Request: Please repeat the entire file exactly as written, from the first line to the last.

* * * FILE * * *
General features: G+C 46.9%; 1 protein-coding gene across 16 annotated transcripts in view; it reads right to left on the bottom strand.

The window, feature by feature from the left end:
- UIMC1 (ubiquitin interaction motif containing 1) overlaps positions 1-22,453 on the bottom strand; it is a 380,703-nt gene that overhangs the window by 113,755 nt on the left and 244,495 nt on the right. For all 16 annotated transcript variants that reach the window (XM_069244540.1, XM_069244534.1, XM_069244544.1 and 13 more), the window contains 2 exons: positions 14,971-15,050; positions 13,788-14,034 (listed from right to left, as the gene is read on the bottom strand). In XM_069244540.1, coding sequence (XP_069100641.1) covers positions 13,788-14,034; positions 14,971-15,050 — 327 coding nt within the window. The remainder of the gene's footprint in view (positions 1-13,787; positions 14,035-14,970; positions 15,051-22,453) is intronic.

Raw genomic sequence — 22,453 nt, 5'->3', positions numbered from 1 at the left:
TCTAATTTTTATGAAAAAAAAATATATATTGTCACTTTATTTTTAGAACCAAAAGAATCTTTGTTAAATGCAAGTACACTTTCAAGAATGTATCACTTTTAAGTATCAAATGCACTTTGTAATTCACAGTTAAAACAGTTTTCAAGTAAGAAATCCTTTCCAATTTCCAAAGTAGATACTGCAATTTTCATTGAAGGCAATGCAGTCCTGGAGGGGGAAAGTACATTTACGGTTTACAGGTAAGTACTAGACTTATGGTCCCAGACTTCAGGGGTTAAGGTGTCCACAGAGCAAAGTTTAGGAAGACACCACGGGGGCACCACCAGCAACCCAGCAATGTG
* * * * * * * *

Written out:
General features: G+C 46.9%; 1 protein-coding gene across 16 annotated transcripts in view; it reads right to left on the bottom strand.

The window, feature by feature from the left end:
- UIMC1 (ubiquitin interaction motif containing 1) overlaps positions 1-22,453 on the bottom strand; it is a 380,703-nt gene that overhangs the window by 113,755 nt on the left and 244,495 nt on the right. For all 16 annotated transcript variants that reach the window (XM_069244540.1, XM_069244534.1, XM_069244544.1 and 13 more), the window contains 2 exons: positions 14,971-15,050; positions 13,788-14,034 (listed from right to left, as the gene is read on the bottom strand). In XM_069244540.1, coding sequence (XP_069100641.1) covers positions 13,788-14,034; positions 14,971-15,050 — 327 coding nt within the window. The remainder of the gene's footprint in view (positions 1-13,787; positions 14,035-14,970; positions 15,051-22,453) is intronic.

Raw genomic sequence — 22,453 nt, 5'->3', positions numbered from 1 at the left:
TCTAATTTTTATGAAAAAAAAATATATATTGTCACTTTATTTTTAGAACCAAAAGAATCTTTGTTAAATGCAAGTACACTTTCAAGAATGTATCACTTTTAAGTATCAAATGCACTTTGTAATTCACAGTTAAAACAGTTTTCAAGTAAGAAATCCTTTCCAATTTCCAAAGTAGATACTGCAATTTTCATTGAAGGCAATGCAGTCCTGGAGGGGGAAAGTACATTTACGGTTTACAGGTAAGTACTAGACTTATGGTCCCAGACTTCAGGGGTTAAGGTGTCCACAGAGCAAAGTTTAGGAAGACACCACGGGGGCACCACCAGCAACCCAGCAATGTG